Published on People Move

Kofi Annan calls for a new understanding of migration as an essential part of human experience

This page in:

With the holiday season behind us, many people in the developed world will remember it as full of cheer, gifts, vacations, and lots of good food. But for many of the world’s less privileged, the holidays might have served as a reminder of the tough reality they face as legal or illegal migrants or refugees living far away from their families, often displaced not by choice but the harsh reality of difficult, even dangerous, living conditions back at home.

To highlight the significant positive development effect of migration, we tend to evaluate the “value added” of migrants by measureable criteria, such as the volume of remittances sent back to the country of origin, or productive contributions made by migrants into the local economy at the country of destination - rightly so, given that remittances to developing countries are estimated to have reached some $414 billion in 2013, proving to be a greater source of external resources than ODA and private debt / portfolio equity. Or, to emphasize negative impacts, we decry the negative economic and cultural impacts of migration on recipient economies by blaming the migrants for putting undue strain on the social benefits systems, increasing competition and driving down wages for low-skilled native workers, and generating social tensions.

But it seems that in all these debates on whether the migration is good or bad, we often tend to forget the essential human element. This is exactly what Kofi Annan reminds us of in his recent article titled: “Sympathy for the Migrant”. We will have shared a moment of sympathy when faced with pictures documenting the death of several hundred African migrants and refugees who drowned near the Italian island of Lampedusa in October. What drove them to undertake such a dangerous journey? What will happen to their families left behind? We thought about it for a moment, perhaps even tried to visualize it, but then the next headline in the news caught our attention and we moved on with our lives. That is where the problem lies, as Kofi Annan points out. Events of this type happen on a daily basis across the world, not just on European shores or in the Mediterranean Sea. But the prevailing response of governments around the world to simply tighten border controls will not stop this hazardous migration; it will not prevent future human tragedies. In fact, it will only make it more dangerous for already vulnerable migrants. In the words of Kofi Annan, “we must recognize the desperation of those who attempt these journeys…As 2014 begins, the world needs clearer lines of responsibility for averting further tragedies. As an international community, we owe migrants and refugees greater compassion. Otherwise, we will continue to wake, every so often, to find a graveyard on our shores.”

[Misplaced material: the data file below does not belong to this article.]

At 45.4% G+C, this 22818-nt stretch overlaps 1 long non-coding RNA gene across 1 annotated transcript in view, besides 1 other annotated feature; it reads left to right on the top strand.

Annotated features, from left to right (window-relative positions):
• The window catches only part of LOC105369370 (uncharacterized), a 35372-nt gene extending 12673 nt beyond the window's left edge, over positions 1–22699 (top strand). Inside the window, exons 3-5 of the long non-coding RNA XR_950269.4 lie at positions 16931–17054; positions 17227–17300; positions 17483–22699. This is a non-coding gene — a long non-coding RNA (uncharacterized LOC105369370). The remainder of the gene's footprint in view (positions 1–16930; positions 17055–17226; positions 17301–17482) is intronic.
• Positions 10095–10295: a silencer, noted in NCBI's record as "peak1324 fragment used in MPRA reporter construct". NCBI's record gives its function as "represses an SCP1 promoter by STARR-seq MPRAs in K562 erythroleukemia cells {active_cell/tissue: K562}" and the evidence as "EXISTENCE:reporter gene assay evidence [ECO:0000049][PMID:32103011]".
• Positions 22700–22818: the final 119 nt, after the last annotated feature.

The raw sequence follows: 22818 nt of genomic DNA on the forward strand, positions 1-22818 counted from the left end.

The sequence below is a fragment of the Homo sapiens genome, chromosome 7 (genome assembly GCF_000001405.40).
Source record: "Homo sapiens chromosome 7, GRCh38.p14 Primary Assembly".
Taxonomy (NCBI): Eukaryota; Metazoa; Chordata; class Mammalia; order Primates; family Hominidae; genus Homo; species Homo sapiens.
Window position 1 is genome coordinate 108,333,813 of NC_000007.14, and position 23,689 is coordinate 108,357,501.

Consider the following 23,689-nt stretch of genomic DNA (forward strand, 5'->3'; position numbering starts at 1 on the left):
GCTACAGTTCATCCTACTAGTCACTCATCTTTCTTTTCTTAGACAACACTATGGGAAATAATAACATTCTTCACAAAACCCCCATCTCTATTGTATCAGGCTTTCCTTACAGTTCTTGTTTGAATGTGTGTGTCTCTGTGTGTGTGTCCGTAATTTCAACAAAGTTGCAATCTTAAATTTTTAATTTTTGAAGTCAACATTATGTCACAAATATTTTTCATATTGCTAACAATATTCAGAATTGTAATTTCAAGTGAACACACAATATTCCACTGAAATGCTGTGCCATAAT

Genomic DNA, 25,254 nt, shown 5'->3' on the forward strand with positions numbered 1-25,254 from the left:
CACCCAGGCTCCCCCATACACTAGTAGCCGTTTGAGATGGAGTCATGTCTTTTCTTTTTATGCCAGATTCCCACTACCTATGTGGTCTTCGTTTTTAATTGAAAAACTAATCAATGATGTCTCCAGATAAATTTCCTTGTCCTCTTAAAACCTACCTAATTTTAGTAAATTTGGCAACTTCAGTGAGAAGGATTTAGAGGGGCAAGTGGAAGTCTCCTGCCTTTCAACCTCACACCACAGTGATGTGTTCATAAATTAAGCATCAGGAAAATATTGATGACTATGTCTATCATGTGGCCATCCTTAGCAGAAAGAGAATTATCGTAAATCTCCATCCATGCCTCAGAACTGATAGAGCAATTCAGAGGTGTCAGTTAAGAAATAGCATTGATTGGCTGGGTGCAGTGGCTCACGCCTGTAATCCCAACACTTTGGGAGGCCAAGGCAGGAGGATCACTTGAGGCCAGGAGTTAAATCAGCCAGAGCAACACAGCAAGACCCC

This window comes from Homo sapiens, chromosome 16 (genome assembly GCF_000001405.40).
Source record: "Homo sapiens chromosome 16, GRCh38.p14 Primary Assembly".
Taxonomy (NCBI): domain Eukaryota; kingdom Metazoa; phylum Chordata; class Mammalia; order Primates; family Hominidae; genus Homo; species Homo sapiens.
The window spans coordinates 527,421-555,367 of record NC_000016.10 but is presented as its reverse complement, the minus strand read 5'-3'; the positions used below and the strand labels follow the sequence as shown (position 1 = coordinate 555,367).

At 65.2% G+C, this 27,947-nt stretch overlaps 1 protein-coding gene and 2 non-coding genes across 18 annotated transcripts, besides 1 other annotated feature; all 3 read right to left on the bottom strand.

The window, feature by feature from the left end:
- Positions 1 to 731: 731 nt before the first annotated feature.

To read more,click here.


Oksana Pidufala

Policy Officer, UN Affairs

Join the Conversation

The content of this field is kept private and will not be shown publicly
Remaining characters: 1000